Researchers find possible cardiovascular risk with NSAID use
A new study from Rhode Island Hospital researchers suggests that controlling cholesterol may be important for heart health in patients who are taking non-steroidal anti-inflammatory drugs (NSAIDs) such as naproxen. The findings are based on a study on the safety of NSAID medications in clinically relevant animal models when high cholesterol is a factor. The study is published in the current issue of the journal Surgery.
NSAIDs are among the most widely-used drugs today for the treatment of post-operative pain, inflammatory conditions and fever. Despite that, the factors that affect their cardiovascular safety are not well understood and some studies suggest that there may be an increased incidence of cardiovascular complications such as heart attack or death.
This study, led by principal investigator Frank Sellke, M.D., chief of cardiothoracic surgery and research at Rhode Island Hospital, developed an animal model of hypercholesterolemia in swine to investigate the formation of collateral vessels and other effects in the heart, and the safety of NSAID and other medications.
Through their study, Sellke says, "We found that a high-cholesterol diet reduced blood flow to the heart muscle in our animal models with chronic heart disease when given daily naproxen. We also found reduced levels of prostacyclin, a compound that dilates blood vessels and prevents blood clots. These findings suggest that there may be a stronger risk of negative effects on the heart in patients who have high cholesterol levels and are taking NSAIDs as a form of pain or inflammation relief."
The researchers compared two groups within the animal model, one with a normal diet, and one group that received a diet high in cholesterol, and both groups received daily naproxen. The animals also underwent surgery to simulate coronary artery disease, which affects many human patients who take NSAIDs. Several differences were found between the two groups.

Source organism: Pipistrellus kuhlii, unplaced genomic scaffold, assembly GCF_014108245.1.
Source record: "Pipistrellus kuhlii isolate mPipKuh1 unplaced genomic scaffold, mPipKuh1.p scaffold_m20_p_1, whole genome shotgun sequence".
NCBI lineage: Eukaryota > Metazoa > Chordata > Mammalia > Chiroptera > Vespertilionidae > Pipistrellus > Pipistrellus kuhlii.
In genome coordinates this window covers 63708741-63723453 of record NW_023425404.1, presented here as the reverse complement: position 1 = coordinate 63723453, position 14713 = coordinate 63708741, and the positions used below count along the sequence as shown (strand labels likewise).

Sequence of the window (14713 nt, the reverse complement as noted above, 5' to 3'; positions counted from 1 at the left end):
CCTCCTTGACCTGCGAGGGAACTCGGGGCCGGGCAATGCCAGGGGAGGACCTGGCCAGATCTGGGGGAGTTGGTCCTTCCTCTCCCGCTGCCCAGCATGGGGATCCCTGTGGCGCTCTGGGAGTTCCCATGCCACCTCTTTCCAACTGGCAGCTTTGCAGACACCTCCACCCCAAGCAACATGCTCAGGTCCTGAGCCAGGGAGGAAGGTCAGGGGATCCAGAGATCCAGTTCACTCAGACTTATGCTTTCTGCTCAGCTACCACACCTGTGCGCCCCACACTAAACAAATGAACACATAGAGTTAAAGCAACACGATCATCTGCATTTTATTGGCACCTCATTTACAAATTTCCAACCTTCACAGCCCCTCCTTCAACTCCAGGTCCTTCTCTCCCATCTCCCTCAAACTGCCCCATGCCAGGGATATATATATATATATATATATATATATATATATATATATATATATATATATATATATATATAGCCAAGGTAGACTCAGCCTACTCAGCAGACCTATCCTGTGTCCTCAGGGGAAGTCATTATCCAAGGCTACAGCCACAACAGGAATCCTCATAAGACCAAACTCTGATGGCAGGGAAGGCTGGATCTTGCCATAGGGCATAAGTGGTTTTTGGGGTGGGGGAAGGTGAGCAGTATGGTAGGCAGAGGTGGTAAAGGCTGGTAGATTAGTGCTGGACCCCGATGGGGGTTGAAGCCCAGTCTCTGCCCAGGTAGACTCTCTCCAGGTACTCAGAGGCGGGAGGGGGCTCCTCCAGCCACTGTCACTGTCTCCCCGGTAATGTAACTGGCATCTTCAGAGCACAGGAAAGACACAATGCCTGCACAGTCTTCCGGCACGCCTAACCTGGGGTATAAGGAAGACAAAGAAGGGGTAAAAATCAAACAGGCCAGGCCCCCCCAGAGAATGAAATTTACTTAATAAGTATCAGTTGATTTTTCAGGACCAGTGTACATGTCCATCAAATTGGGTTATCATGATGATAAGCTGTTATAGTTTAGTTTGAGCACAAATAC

Compared to animals with normal cholesterol, the high-cholesterol animals treated with naproxen had lower blood flow to the heart, decreased levels of prostacyclin, and decreased levels of several proteins that promote cardiac cell survival. In addition, previous studies by the group showed that while naproxen helped increased blood flow in the hearts of animals with normal cholesterol, this effect was not seen in animals with high cholesterol.
Sellke says, "These results show that high blood cholesterol levels change the way naproxen affects the heart, and alters blood flow to the heart. This 'myocardial perfusion' may be one predictor of angina frequency and quality of life in patients with chronic ischemia. Thus, these findings may have important implications for cardiac patients taking NSAIDs."
First author Louis Chu, M.D., who worked with Sellke on the study, adds, "Our study indicates that physicians should be aware that cholesterol control may be especially important if patients are taking NSAID medications such as naproxen."
Sellke adds, "While the results of these animal experiments are interesting and may provide information regarding the effect of a high fat diet on the response to naproxen and other similar medications, one cannot make definitive statements on the effect of these medications on patients without first doing clinical studies."